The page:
A most salient portrait of evil
When Miguel Arteta and Mike White started filming Beatriz at Dinner last August, I doubt they could have predicted how salient the film would be when it was released ten months later. The biting, mostly comic commentary on class, race and manners is particularly unsettling because Trump won, because what may have been written as satire a year ago is naked reality now. It’s a tragicomedy, but in our country’s current predicament, its more tragic, making the film’s bleak ending creepily logical. Arteta and White are known for their awkwardly brilliant collaborations Chuck & Buck and The Good Girl (among other things), and Beatriz, while not achieving the levels of those two films, is another affecting, often very funny cringe-fest.
Salma Hayek is Beatriz, a Mexican immigrant healer who specializes in various forms of massage and mysticisms. After working on her very rich longtime client Cathy (Connie Britton) in Newport Beach, her car won’t start, and Cathy asks her to stay for dinner. Cathy and her husband Grant (David Warshofsky) are hosting billionaire Doug Strutt (John Lithgow), his wife Jeana (Amy Landecker), and a younger couple Shannon and Alex (Chloë Sevigny and Jay Duplass). Beatriz is wildly out of place, not just because she’s working class and a recent immigrant, but rather because she’s not a toxic capitalist, like the hosts and their friends. Strutt is Trump crossed with Rupert Murdoch, a real estate mogul who thinks that because he owns valuable things he is a more valuable person than anyone else. He delights in hunting endangered wild game, tells his wife she’s “well-compensated,” and thinks it’s appropriate to interrogate the one non-white person at the dinner over her method of immigration. (It was legal, by the way.)
Beatriz has a few too many glasses of wine and does not behave as the rich folk think poor Mexicans should: she slyly snarks back at Strutt’s rude questions, interrupts her hosts inane conversation with her own substantial stories, and, worst, tells people that their behavior is immoral. Most of the humor comes from the appallingly petty cocktail chatter uttered by Shannon, Alex and Jeana, but it seems that before Trump’s election Strutt’s amoral arrogance would have also seemed satirical and funny. Now it feels simply evil. As White has done throughout his career, he takes conversations and monologues much further than most writers would dare, and Strutt’s monologues, expertly delivered by the great Lithgow, are chilling, both believable and discomfiting. Beatriz’s reactions evolve, unnervingly, from witty to wanton.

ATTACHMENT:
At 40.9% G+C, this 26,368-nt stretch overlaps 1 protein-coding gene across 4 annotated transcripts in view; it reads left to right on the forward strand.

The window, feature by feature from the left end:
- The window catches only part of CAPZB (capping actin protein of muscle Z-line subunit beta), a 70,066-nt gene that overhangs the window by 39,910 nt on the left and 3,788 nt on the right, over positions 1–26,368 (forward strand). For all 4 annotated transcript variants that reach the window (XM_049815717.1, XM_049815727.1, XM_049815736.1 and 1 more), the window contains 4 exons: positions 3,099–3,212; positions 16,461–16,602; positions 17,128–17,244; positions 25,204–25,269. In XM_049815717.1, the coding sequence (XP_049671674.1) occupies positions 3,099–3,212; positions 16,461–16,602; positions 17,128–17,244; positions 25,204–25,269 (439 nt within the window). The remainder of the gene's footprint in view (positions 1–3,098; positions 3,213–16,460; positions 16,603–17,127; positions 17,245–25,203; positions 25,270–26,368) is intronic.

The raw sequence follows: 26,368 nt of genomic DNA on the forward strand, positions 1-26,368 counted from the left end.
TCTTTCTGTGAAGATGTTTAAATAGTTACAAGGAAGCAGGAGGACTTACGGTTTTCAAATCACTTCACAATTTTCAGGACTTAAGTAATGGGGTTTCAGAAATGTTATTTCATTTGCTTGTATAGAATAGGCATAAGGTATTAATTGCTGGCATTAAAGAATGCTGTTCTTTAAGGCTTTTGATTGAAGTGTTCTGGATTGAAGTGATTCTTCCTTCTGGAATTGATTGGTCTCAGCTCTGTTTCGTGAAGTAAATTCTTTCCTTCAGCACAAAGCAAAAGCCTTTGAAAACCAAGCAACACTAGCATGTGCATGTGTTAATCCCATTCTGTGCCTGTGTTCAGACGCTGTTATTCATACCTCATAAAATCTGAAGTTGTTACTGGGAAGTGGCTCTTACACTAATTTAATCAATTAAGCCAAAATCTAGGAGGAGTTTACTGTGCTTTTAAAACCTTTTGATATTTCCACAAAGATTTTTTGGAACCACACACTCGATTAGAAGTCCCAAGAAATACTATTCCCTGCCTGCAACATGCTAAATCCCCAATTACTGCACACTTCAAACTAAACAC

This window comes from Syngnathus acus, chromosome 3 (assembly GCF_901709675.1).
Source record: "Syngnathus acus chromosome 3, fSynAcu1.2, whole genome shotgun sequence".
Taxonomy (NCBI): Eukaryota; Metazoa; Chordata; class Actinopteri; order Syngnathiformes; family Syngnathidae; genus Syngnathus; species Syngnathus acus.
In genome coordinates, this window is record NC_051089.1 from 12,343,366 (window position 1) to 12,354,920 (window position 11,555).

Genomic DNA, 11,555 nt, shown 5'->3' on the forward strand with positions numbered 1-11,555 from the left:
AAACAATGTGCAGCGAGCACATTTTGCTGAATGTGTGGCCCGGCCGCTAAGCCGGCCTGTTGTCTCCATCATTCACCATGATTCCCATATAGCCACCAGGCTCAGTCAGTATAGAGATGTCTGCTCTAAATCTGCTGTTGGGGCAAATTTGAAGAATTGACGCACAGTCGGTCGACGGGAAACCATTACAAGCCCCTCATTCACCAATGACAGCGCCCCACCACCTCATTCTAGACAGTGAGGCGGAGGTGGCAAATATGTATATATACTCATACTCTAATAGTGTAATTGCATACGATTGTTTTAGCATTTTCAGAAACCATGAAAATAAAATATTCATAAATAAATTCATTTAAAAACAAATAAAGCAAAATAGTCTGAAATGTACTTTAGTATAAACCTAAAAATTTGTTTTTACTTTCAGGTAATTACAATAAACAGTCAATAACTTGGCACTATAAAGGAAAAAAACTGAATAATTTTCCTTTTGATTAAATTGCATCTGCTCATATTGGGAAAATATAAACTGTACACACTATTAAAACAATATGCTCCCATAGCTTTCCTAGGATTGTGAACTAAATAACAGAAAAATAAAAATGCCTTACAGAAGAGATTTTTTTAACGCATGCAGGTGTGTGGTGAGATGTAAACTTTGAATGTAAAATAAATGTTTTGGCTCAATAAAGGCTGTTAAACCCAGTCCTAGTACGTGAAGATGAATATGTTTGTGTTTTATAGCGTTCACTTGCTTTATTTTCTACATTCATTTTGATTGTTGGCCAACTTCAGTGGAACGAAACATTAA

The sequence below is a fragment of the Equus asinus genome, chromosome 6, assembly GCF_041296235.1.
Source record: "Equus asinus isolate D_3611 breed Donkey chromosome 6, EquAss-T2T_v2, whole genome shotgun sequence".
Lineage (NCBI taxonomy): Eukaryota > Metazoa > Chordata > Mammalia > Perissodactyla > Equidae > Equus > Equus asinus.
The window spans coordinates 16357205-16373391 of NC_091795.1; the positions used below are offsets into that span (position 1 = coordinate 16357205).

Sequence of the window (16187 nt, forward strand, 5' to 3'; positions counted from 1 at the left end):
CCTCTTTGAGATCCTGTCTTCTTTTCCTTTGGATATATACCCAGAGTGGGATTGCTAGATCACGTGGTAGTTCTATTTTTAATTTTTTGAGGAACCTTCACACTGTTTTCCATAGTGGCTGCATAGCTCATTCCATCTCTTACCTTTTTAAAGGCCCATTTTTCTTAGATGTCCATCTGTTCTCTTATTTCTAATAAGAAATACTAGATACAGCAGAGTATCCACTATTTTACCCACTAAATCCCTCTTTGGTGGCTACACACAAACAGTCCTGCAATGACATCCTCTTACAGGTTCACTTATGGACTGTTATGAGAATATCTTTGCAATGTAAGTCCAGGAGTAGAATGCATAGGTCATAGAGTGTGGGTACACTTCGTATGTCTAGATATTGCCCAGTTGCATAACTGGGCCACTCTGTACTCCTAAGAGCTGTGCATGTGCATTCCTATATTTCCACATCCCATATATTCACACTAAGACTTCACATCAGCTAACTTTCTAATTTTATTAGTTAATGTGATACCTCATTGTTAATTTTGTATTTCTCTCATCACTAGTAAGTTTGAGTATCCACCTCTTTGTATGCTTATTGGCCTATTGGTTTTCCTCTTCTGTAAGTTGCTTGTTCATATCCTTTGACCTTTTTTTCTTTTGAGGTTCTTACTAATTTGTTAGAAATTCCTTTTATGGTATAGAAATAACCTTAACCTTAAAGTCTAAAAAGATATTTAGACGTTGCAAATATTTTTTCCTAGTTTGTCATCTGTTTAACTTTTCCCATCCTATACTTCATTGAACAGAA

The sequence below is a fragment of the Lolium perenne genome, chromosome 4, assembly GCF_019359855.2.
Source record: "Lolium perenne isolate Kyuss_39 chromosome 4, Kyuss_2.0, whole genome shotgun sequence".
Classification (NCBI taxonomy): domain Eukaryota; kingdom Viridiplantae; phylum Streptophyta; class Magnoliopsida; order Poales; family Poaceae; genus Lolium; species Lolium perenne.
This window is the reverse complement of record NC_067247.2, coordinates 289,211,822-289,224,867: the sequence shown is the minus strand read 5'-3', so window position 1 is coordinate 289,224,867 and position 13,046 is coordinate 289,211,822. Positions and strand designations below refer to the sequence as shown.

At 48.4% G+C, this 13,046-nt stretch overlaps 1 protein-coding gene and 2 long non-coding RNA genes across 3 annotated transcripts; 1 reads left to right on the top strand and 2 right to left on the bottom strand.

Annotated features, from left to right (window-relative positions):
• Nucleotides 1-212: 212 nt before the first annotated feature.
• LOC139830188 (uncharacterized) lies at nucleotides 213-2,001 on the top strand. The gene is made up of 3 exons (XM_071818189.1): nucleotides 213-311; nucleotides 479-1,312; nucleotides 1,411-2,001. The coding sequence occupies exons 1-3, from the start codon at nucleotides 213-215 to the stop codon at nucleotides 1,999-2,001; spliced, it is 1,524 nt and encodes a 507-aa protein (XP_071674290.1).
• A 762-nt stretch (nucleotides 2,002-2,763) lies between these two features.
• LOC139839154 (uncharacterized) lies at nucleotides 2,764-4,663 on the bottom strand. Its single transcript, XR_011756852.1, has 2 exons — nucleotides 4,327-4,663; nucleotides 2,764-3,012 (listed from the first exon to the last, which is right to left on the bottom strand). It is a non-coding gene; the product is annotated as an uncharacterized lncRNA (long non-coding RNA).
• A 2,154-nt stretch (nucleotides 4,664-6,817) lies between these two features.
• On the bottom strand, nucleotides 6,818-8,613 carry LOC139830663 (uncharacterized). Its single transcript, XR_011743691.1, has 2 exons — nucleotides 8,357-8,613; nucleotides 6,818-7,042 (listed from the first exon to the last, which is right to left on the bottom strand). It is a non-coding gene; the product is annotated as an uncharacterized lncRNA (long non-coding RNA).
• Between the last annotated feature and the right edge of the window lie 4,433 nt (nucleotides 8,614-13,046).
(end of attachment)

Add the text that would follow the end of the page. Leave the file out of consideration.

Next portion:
Arteta’s grainy, naturalistic shots work well for the Newport estate where most of the film takes place, exposing both the blemishes of the seemingly sanitized wealth and its enviable beauty. His ensemble is perfectly cast and they all do great work. Duplass and Sevigny are hilariously dreadful, both clearly delighting in saying White’s more scathing lines. Britton, playing the only sympathetic rich person, achieves the balance of cluelessness and kindness with seeming ease (an ease we’ve come to expect from her in any role). Hayek’s performance is one of her best; calm and wise, sad and pointed. But Lithgow’s performance is truly great in its representation of truly banal, utterly unsurprising evil.
Beatriz at Dinner
Directed by Miguel Arteta
Written by Mike White
Starring Salma Hayek, John Lithgow and Connie Britton
Originally published in LGBT Weekly